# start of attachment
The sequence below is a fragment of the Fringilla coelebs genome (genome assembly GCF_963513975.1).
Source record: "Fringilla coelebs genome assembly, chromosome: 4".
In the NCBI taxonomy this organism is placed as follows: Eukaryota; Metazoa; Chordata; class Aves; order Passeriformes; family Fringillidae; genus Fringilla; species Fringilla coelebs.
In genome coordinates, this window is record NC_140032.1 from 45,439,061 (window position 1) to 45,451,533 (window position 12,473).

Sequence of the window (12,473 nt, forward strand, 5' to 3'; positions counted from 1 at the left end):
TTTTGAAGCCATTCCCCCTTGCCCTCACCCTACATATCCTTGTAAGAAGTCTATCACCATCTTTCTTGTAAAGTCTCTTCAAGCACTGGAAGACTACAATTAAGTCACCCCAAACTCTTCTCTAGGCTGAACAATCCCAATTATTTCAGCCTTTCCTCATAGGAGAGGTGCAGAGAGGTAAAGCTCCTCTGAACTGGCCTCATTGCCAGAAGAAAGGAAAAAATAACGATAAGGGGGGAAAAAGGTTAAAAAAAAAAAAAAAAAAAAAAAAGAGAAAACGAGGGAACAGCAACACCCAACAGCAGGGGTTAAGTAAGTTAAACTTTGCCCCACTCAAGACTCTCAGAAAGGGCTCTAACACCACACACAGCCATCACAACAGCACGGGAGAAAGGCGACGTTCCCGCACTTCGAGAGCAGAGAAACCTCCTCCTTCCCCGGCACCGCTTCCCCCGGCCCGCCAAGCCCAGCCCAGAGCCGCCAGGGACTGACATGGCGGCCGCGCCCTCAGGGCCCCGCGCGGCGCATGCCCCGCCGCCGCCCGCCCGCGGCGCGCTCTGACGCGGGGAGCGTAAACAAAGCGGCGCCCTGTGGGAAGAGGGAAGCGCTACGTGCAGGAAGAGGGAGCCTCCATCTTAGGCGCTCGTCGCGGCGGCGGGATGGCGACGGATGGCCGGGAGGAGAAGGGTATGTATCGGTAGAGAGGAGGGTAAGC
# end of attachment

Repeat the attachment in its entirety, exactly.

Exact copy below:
The sequence below is a fragment of the Fringilla coelebs genome (genome assembly GCF_963513975.1).
Source record: "Fringilla coelebs genome assembly, chromosome: 4".
In the NCBI taxonomy this organism is placed as follows: Eukaryota; Metazoa; Chordata; class Aves; order Passeriformes; family Fringillidae; genus Fringilla; species Fringilla coelebs.
In genome coordinates, this window is record NC_140032.1 from 45,439,061 (window position 1) to 45,451,533 (window position 12,473).

Sequence of the window (12,473 nt, forward strand, 5' to 3'; positions counted from 1 at the left end):
TTTTGAAGCCATTCCCCCTTGCCCTCACCCTACATATCCTTGTAAGAAGTCTATCACCATCTTTCTTGTAAAGTCTCTTCAAGCACTGGAAGACTACAATTAAGTCACCCCAAACTCTTCTCTAGGCTGAACAATCCCAATTATTTCAGCCTTTCCTCATAGGAGAGGTGCAGAGAGGTAAAGCTCCTCTGAACTGGCCTCATTGCCAGAAGAAAGGAAAAAATAACGATAAGGGGGGAAAAAGGTTAAAAAAAAAAAAAAAAAAAAAAAAGAGAAAACGAGGGAACAGCAACACCCAACAGCAGGGGTTAAGTAAGTTAAACTTTGCCCCACTCAAGACTCTCAGAAAGGGCTCTAACACCACACACAGCCATCACAACAGCACGGGAGAAAGGCGACGTTCCCGCACTTCGAGAGCAGAGAAACCTCCTCCTTCCCCGGCACCGCTTCCCCCGGCCCGCCAAGCCCAGCCCAGAGCCGCCAGGGACTGACATGGCGGCCGCGCCCTCAGGGCCCCGCGCGGCGCATGCCCCGCCGCCGCCCGCCCGCGGCGCGCTCTGACGCGGGGAGCGTAAACAAAGCGGCGCCCTGTGGGAAGAGGGAAGCGCTACGTGCAGGAAGAGGGAGCCTCCATCTTAGGCGCTCGTCGCGGCGGCGGGATGGCGACGGATGGCCGGGAGGAGAAGGGTATGTATCGGTAGAGAGGAGGGTAAGC